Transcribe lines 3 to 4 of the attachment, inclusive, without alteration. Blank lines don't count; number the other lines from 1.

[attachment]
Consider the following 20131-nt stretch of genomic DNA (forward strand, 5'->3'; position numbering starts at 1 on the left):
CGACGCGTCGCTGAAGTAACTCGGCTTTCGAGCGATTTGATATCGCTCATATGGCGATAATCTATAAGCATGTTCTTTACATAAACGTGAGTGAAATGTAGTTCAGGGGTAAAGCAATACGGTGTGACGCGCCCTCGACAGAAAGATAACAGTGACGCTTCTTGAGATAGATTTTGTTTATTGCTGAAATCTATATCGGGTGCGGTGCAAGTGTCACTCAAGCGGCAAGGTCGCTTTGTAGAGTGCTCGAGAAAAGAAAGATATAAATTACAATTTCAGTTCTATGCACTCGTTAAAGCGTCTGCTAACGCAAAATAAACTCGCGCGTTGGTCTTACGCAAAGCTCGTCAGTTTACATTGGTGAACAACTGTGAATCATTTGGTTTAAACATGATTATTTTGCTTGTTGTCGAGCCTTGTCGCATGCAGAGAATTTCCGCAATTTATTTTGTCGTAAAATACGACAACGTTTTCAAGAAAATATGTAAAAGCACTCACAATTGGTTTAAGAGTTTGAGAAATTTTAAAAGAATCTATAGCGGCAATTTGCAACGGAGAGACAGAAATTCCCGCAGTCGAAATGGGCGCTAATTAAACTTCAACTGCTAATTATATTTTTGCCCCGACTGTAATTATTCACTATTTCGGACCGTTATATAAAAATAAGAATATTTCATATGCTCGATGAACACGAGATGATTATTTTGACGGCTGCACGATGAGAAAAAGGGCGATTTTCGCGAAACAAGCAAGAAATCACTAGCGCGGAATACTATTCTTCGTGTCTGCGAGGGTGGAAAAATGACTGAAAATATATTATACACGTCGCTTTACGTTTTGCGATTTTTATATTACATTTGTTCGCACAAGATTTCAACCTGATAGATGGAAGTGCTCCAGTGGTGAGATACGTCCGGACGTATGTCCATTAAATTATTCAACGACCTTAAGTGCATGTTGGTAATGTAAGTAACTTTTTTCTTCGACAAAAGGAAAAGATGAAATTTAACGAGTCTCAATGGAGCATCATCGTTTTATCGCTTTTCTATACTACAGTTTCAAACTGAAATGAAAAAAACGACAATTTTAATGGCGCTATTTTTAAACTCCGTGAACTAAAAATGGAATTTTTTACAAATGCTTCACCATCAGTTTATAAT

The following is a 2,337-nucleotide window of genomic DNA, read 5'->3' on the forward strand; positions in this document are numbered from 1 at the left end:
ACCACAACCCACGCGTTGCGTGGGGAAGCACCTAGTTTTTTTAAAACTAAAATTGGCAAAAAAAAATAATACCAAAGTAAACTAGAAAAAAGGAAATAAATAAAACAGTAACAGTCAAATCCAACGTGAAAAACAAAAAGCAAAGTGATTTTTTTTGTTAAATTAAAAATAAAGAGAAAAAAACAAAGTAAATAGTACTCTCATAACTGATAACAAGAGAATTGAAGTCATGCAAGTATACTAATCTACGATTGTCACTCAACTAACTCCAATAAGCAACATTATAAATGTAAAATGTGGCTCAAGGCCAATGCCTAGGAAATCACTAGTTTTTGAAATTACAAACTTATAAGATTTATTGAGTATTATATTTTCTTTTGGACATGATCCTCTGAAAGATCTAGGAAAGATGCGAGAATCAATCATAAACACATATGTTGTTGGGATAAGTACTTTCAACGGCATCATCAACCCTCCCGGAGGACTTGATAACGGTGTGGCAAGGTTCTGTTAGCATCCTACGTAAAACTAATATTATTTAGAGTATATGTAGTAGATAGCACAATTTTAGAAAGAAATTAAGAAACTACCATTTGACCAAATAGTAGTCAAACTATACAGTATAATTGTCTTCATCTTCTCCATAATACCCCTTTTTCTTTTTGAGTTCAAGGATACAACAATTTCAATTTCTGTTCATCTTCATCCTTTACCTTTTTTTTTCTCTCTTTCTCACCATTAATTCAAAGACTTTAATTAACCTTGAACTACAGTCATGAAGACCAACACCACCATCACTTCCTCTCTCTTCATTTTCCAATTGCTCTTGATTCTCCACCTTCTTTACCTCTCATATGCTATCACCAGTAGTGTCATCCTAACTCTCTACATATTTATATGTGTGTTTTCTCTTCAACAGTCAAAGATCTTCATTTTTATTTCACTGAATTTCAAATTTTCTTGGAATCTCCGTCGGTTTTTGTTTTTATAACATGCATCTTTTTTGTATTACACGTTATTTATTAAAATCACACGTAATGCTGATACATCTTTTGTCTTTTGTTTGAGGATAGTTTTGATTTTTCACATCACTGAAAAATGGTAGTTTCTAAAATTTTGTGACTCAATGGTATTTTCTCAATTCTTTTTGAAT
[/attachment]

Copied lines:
The following is a 2,337-nucleotide window of genomic DNA, read 5'->3' on the forward strand; positions in this document are numbered from 1 at the left end:
ACCACAACCCACGCGTTGCGTGGGGAAGCACCTAGTTTTTTTAAAACTAAAATTGGCAAAAAAAAATAATACCAAAGTAAACTAGAAAAAAGGAAATAAATAAAACAGTAACAGTCAAATCCAACGTGAAAAACAAAAAGCAAAGTGATTTTTTTTGTTAAATTAAAAATAAAGAGAAAAAAACAAAGTAAATAGTACTCTCATAACTGATAACAAGAGAATTGAAGTCATGCAAGTATACTAATCTACGATTGTCACTCAACTAACTCCAATAAGCAACATTATAAATGTAAAATGTGGCTCAAGGCCAATGCCTAGGAAATCACTAGTTTTTGAAATTACAAACTTATAAGATTTATTGAGTATTATATTTTCTTTTGGACATGATCCTCTGAAAGATCTAGGAAAGATGCGAGAATCAATCATAAACACATATGTTGTTGGGATAAGTACTTTCAACGGCATCATCAACCCTCCCGGAGGACTTGATAACGGTGTGGCAAGGTTCTGTTAGCATCCTACGTAAAACTAATATTATTTAGAGTATATGTAGTAGATAGCACAATTTTAGAAAGAAATTAAGAAACTACCATTTGACCAAATAGTAGTCAAACTATACAGTATAATTGTCTTCATCTTCTCCATAATACCCCTTTTTCTTTTTGAGTTCAAGGATACAACAATTTCAATTTCTGTTCATCTTCATCCTTTACCTTTTTTTTTCTCTCTTTCTCACCATTAATTCAAAGACTTTAATTAACCTTGAACTACAGTCATGAAGACCAACACCACCATCACTTCCTCTCTCTTCATTTTCCAATTGCTCTTGATTCTCCACCTTCTTTACCTCTCATATGCTATCACCAGTAGTGTCATCCTAACTCTCTACATATTTATATGTGTGTTTTCTCTTCAACAGTCAAAGATCTTCATTTTTATTTCACTGAATTTCAAATTTTCTTGGAATCTCCGTCGGTTTTTGTTTTTATAACATGCATCTTTTTTGTATTACACGTTATTTATTAAAATCACACGTAATGCTGATACATCTTTTGTCTTTTGTTTGAGGATAGTTTTGATTTTTCACATCACTGAAAAATGGTAGTTTCTAAAATTTTGTGACTCAATGGTATTTTCTCAATTCTTTTTGAAT